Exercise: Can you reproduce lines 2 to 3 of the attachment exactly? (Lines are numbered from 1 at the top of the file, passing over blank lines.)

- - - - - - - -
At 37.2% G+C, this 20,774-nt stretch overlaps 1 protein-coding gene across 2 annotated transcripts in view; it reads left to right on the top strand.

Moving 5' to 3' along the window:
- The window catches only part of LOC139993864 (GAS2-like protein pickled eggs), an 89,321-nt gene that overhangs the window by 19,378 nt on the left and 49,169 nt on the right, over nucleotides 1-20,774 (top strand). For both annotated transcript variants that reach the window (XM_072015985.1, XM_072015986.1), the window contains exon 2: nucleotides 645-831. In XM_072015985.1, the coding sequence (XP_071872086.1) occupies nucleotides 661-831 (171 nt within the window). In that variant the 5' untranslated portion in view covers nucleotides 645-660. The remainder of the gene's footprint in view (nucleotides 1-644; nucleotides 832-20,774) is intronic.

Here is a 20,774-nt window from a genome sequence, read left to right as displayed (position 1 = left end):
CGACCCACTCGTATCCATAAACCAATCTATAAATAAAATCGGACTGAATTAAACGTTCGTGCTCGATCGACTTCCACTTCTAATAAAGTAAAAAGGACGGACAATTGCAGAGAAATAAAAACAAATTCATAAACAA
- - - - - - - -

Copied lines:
Moving 5' to 3' along the window:
- The window catches only part of LOC139993864 (GAS2-like protein pickled eggs), an 89,321-nt gene that overhangs the window by 19,378 nt on the left and 49,169 nt on the right, over nucleotides 1-20,774 (top strand). For both annotated transcript variants that reach the window (XM_072015985.1, XM_072015986.1), the window contains exon 2: nucleotides 645-831. In XM_072015985.1, the coding sequence (XP_071872086.1) occupies nucleotides 661-831 (171 nt within the window). In that variant the 5' untranslated portion in view covers nucleotides 645-660. The remainder of the gene's footprint in view (nucleotides 1-644; nucleotides 832-20,774) is intronic.